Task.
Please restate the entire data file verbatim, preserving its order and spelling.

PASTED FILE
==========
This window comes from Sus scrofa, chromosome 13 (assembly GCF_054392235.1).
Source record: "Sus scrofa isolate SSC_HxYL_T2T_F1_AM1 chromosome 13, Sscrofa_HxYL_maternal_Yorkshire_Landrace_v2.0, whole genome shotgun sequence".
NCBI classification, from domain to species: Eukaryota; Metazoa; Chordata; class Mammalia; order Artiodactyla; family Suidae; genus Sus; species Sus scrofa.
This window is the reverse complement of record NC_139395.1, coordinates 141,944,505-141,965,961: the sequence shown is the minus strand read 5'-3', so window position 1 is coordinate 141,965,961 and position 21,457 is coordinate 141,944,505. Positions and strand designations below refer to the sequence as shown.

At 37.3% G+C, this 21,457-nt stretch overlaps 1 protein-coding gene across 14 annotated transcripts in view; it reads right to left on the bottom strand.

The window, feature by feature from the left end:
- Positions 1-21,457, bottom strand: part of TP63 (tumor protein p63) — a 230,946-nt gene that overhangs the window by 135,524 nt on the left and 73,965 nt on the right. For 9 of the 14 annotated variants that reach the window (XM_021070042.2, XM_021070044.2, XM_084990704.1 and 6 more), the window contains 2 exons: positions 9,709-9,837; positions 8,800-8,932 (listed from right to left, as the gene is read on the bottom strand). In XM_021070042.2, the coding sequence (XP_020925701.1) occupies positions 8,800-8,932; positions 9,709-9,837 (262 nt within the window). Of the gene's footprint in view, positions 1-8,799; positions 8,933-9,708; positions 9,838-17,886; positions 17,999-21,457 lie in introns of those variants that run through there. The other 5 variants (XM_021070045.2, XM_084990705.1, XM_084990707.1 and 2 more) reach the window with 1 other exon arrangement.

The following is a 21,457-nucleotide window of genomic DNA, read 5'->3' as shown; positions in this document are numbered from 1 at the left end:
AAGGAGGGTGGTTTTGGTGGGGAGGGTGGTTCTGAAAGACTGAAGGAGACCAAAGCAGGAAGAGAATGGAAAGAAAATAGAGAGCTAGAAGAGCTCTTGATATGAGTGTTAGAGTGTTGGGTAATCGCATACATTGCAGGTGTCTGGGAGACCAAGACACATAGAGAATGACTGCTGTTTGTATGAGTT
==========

This window comes from Sus scrofa, chromosome 13 (assembly GCF_054392235.1).
Source record: "Sus scrofa isolate SSC_HxYL_T2T_F1_AM1 chromosome 13, Sscrofa_HxYL_maternal_Yorkshire_Landrace_v2.0, whole genome shotgun sequence".
NCBI classification, from domain to species: Eukaryota; Metazoa; Chordata; class Mammalia; order Artiodactyla; family Suidae; genus Sus; species Sus scrofa.
This window is the reverse complement of record NC_139395.1, coordinates 141,944,505-141,965,961: the sequence shown is the minus strand read 5'-3', so window position 1 is coordinate 141,965,961 and position 21,457 is coordinate 141,944,505. Positions and strand designations below refer to the sequence as shown.

At 37.3% G+C, this 21,457-nt stretch overlaps 1 protein-coding gene across 14 annotated transcripts in view; it reads right to left on the bottom strand.

The window, feature by feature from the left end:
- Positions 1-21,457, bottom strand: part of TP63 (tumor protein p63) — a 230,946-nt gene that overhangs the window by 135,524 nt on the left and 73,965 nt on the right. For 9 of the 14 annotated variants that reach the window (XM_021070042.2, XM_021070044.2, XM_084990704.1 and 6 more), the window contains 2 exons: positions 9,709-9,837; positions 8,800-8,932 (listed from right to left, as the gene is read on the bottom strand). In XM_021070042.2, the coding sequence (XP_020925701.1) occupies positions 8,800-8,932; positions 9,709-9,837 (262 nt within the window). Of the gene's footprint in view, positions 1-8,799; positions 8,933-9,708; positions 9,838-17,886; positions 17,999-21,457 lie in introns of those variants that run through there. The other 5 variants (XM_021070045.2, XM_084990705.1, XM_084990707.1 and 2 more) reach the window with 1 other exon arrangement.

The following is a 21,457-nucleotide window of genomic DNA, read 5'->3' as shown; positions in this document are numbered from 1 at the left end:
AAGGAGGGTGGTTTTGGTGGGGAGGGTGGTTCTGAAAGACTGAAGGAGACCAAAGCAGGAAGAGAATGGAAAGAAAATAGAGAGCTAGAAGAGCTCTTGATATGAGTGTTAGAGTGTTGGGTAATCGCATACATTGCAGGTGTCTGGGAGACCAAGACACATAGAGAATGACTGCTGTTTGTATGAGTT